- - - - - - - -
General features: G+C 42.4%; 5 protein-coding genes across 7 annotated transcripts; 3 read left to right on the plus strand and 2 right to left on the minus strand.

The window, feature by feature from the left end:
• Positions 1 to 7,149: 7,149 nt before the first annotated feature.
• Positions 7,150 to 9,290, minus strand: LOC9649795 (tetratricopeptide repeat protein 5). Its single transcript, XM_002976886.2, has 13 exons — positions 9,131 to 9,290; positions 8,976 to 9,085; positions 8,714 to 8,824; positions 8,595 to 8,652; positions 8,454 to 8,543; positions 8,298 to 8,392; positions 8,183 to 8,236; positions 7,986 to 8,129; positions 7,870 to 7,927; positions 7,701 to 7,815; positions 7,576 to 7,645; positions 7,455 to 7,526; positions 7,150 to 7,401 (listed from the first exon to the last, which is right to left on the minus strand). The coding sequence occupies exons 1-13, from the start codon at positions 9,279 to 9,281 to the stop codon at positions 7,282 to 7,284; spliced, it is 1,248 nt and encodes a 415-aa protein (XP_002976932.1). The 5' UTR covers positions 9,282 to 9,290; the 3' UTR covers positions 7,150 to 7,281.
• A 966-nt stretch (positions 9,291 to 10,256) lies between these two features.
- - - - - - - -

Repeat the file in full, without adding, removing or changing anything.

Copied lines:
General features: G+C 42.4%; 5 protein-coding genes across 7 annotated transcripts; 3 read left to right on the plus strand and 2 right to left on the minus strand.

The window, feature by feature from the left end:
• Positions 1 to 7,149: 7,149 nt before the first annotated feature.
• Positions 7,150 to 9,290, minus strand: LOC9649795 (tetratricopeptide repeat protein 5). Its single transcript, XM_002976886.2, has 13 exons — positions 9,131 to 9,290; positions 8,976 to 9,085; positions 8,714 to 8,824; positions 8,595 to 8,652; positions 8,454 to 8,543; positions 8,298 to 8,392; positions 8,183 to 8,236; positions 7,986 to 8,129; positions 7,870 to 7,927; positions 7,701 to 7,815; positions 7,576 to 7,645; positions 7,455 to 7,526; positions 7,150 to 7,401 (listed from the first exon to the last, which is right to left on the minus strand). The coding sequence occupies exons 1-13, from the start codon at positions 9,279 to 9,281 to the stop codon at positions 7,282 to 7,284; spliced, it is 1,248 nt and encodes a 415-aa protein (XP_002976932.1). The 5' UTR covers positions 9,282 to 9,290; the 3' UTR covers positions 7,150 to 7,281.
• A 966-nt stretch (positions 9,291 to 10,256) lies between these two features.